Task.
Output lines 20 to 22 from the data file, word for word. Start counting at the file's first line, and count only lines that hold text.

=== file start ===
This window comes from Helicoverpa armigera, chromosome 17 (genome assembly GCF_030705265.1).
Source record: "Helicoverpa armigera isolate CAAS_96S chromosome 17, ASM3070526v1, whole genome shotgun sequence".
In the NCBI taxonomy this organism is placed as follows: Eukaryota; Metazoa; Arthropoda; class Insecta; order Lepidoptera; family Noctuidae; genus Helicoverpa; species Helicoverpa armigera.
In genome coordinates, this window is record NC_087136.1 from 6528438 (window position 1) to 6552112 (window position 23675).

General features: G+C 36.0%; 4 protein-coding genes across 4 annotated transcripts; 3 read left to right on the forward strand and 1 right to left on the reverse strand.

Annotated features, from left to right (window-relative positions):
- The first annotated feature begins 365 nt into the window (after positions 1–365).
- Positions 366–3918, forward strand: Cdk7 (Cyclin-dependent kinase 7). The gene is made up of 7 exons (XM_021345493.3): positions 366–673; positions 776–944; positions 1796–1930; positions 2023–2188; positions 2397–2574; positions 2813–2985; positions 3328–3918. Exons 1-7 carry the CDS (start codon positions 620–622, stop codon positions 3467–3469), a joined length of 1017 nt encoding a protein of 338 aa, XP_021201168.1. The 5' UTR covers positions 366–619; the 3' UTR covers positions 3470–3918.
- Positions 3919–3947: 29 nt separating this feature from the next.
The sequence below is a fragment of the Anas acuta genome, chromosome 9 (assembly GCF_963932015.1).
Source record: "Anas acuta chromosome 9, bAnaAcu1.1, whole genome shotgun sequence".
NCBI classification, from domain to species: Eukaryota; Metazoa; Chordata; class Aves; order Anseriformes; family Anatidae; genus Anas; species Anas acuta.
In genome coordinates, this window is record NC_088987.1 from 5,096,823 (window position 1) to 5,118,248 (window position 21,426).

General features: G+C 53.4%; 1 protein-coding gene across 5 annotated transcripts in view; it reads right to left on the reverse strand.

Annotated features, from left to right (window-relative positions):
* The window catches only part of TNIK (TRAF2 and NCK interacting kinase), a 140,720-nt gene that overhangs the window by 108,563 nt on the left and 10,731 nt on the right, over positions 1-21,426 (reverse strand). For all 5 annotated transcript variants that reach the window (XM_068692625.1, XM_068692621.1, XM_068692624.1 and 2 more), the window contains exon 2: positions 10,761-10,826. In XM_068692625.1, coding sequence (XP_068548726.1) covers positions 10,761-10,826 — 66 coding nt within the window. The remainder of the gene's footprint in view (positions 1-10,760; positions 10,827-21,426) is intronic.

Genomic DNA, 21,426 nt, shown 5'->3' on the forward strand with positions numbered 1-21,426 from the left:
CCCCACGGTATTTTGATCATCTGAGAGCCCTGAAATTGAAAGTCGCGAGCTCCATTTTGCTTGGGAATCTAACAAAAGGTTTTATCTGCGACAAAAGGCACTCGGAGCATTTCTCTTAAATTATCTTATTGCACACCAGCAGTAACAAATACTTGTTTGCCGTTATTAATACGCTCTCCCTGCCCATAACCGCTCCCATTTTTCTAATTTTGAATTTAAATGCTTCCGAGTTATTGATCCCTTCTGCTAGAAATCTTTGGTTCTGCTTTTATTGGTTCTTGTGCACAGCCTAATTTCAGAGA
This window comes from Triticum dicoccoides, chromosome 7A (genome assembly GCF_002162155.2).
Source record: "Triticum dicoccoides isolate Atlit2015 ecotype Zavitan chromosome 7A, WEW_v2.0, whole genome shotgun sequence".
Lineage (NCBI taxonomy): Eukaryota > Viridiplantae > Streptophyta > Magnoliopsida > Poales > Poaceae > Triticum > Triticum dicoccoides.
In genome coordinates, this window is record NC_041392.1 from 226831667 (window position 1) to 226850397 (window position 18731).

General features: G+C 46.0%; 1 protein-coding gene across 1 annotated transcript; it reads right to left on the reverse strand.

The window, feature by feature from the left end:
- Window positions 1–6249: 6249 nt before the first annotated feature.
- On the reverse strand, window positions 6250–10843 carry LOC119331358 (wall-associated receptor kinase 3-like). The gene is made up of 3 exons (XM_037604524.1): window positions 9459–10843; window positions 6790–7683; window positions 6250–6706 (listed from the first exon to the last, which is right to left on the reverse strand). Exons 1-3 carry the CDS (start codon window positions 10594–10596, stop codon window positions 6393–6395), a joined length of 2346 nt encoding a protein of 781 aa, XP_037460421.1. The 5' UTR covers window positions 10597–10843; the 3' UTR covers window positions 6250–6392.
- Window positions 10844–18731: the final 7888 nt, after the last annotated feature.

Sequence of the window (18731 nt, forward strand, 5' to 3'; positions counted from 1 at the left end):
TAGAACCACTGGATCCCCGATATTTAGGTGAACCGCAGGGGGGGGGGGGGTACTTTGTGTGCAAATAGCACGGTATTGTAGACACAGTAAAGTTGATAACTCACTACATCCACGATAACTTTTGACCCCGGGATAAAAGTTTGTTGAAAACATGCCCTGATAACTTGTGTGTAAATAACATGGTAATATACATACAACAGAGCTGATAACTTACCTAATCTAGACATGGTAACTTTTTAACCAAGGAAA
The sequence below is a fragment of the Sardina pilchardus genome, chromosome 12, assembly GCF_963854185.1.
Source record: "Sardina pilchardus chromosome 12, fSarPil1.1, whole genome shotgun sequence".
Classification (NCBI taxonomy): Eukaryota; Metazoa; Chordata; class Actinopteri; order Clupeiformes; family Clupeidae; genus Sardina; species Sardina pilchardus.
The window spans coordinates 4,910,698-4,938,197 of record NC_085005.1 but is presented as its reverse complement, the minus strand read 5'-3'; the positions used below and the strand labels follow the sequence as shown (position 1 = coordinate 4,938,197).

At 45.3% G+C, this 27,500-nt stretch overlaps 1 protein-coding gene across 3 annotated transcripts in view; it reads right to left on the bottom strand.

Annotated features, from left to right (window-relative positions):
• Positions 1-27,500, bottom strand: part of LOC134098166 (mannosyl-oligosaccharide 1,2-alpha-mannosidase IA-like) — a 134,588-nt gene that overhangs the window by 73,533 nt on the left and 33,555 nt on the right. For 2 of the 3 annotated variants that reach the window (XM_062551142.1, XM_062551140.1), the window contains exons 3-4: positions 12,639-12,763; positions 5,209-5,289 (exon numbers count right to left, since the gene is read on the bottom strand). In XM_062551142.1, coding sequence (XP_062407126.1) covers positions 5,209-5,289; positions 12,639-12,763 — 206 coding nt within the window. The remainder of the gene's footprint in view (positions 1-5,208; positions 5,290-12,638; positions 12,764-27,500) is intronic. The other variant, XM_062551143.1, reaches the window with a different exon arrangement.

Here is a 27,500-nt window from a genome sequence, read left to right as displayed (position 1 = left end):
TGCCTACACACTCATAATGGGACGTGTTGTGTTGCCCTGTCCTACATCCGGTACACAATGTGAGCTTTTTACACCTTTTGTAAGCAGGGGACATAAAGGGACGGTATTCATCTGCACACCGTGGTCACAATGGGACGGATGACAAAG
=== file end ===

Source record: "Triticum dicoccoides isolate Atlit2015 ecotype Zavitan chromosome 7A, WEW_v2.0, whole genome shotgun sequence".
Lineage (NCBI taxonomy): Eukaryota > Viridiplantae > Streptophyta > Magnoliopsida > Poales > Poaceae > Triticum > Triticum dicoccoides.
In genome coordinates, this window is record NC_041392.1 from 226831667 (window position 1) to 226850397 (window position 18731).